Research: I am currently writing a monograph entitled Paper Portraits of Empire: Habsburg Albums from the German House in Constantinople, 1568–1593. The book examines what it meant to be a “Habsburg subject” in the Early Modern period by exploring how a displaced group of men from across Habsburg-ruled territories interacted with one another through their production of a unique set of texts and images. The book brings archival sources together with over 50 manuscripts containing painted images, decorative papers, and friendship albums (alba amicorum) from the Habsburg ambassador’s residence in Constantinople. It engages with debates on the origins of visual archetypes and identification practices in zones of layered sovereignty, as well as questions of deterritorialization and imperial belonging. It also draws on network analysis and the tools of digital humanities to raise further questions on cross-border social relations, human mobility, and the circulation of objects. This project has been generously funded by the Institute for Advanced Study at CEU (2017–18) and the Gerda Henkel Stifftung (2018–).
Teaching: I teach courses on Habsburg history in the longue durée (institutional, political, and cultural history); art history and material culture of the long early modern period (1450–1800); and post-imperial memory politics in public history (19th–21st centuries). I am happy to supervise M.A. and Ph.D. students in these and related subfields.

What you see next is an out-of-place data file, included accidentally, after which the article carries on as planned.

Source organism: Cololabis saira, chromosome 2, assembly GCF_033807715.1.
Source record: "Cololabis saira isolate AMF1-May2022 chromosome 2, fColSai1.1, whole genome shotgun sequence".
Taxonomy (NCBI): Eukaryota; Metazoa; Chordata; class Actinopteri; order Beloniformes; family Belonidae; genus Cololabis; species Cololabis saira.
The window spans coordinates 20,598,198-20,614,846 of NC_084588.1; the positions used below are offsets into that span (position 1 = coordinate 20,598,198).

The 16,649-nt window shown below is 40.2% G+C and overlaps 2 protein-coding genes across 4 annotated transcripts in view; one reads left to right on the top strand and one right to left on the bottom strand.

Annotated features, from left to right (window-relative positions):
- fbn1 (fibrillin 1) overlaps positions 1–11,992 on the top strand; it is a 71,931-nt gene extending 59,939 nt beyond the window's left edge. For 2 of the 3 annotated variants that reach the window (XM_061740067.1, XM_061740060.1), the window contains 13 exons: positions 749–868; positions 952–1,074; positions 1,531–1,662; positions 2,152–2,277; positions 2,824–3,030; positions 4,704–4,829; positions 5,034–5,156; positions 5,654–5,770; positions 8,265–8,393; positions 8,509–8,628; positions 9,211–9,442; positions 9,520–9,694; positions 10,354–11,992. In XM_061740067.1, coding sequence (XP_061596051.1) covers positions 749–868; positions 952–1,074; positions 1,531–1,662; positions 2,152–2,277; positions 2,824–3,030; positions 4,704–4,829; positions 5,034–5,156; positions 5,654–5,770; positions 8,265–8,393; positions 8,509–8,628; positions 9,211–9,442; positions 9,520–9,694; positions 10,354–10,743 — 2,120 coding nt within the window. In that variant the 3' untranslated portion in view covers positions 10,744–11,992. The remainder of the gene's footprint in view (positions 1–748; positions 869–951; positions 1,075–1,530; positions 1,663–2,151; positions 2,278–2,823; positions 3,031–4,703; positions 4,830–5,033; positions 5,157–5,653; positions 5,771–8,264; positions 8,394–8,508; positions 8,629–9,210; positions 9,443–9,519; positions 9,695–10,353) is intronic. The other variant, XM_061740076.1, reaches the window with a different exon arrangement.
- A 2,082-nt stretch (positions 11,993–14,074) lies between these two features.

“The Captive Self: The Art of Intrigue and the Holy Roman Emperor’s Resident Ambassador at the Ottoman Court in the Sixteenth Century,” Journal of Early Modern History 22 (2018): 1–25.
“Christians of Ottoman Europe in Sixteenth-Century Costume Books,” in The Dialectics of Orientalism in Early Modern Europe, ed. Marcus Keller and Javier Irigoyen-García (London: Palgrave Macmillan, 2018), 173–93.
“Vernacular Diplomacy: The Culture of Sixteenth-Century Peace Keeping Strategies in the Ottoman–Habsburg Borderlands,” Archivum Ottomanicum 34 (2017): 193–204.